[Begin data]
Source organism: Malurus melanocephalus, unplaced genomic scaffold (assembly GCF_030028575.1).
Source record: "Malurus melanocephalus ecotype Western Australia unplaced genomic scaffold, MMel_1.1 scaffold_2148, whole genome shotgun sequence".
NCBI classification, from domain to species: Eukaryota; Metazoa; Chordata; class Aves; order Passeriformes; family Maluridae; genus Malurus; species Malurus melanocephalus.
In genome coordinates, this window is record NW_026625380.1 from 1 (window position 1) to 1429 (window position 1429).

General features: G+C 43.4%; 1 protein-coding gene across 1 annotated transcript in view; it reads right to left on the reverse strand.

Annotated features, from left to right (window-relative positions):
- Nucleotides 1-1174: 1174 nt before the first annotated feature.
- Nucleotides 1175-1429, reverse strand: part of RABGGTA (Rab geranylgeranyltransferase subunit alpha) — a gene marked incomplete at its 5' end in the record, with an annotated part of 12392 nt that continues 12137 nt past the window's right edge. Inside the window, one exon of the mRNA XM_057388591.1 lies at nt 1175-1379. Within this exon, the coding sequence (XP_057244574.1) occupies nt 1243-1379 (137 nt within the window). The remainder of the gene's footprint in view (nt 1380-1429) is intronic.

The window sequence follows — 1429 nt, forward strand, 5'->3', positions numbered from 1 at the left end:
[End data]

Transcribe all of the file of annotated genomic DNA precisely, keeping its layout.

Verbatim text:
Source organism: Malurus melanocephalus, unplaced genomic scaffold (assembly GCF_030028575.1).
Source record: "Malurus melanocephalus ecotype Western Australia unplaced genomic scaffold, MMel_1.1 scaffold_2148, whole genome shotgun sequence".
NCBI classification, from domain to species: Eukaryota; Metazoa; Chordata; class Aves; order Passeriformes; family Maluridae; genus Malurus; species Malurus melanocephalus.
In genome coordinates, this window is record NW_026625380.1 from 1 (window position 1) to 1429 (window position 1429).

General features: G+C 43.4%; 1 protein-coding gene across 1 annotated transcript in view; it reads right to left on the reverse strand.

Annotated features, from left to right (window-relative positions):
- Nucleotides 1-1174: 1174 nt before the first annotated feature.
- Nucleotides 1175-1429, reverse strand: part of RABGGTA (Rab geranylgeranyltransferase subunit alpha) — a gene marked incomplete at its 5' end in the record, with an annotated part of 12392 nt that continues 12137 nt past the window's right edge. Inside the window, one exon of the mRNA XM_057388591.1 lies at nt 1175-1379. Within this exon, the coding sequence (XP_057244574.1) occupies nt 1243-1379 (137 nt within the window). The remainder of the gene's footprint in view (nt 1380-1429) is intronic.

The window sequence follows — 1429 nt, forward strand, 5'->3', positions numbered from 1 at the left end: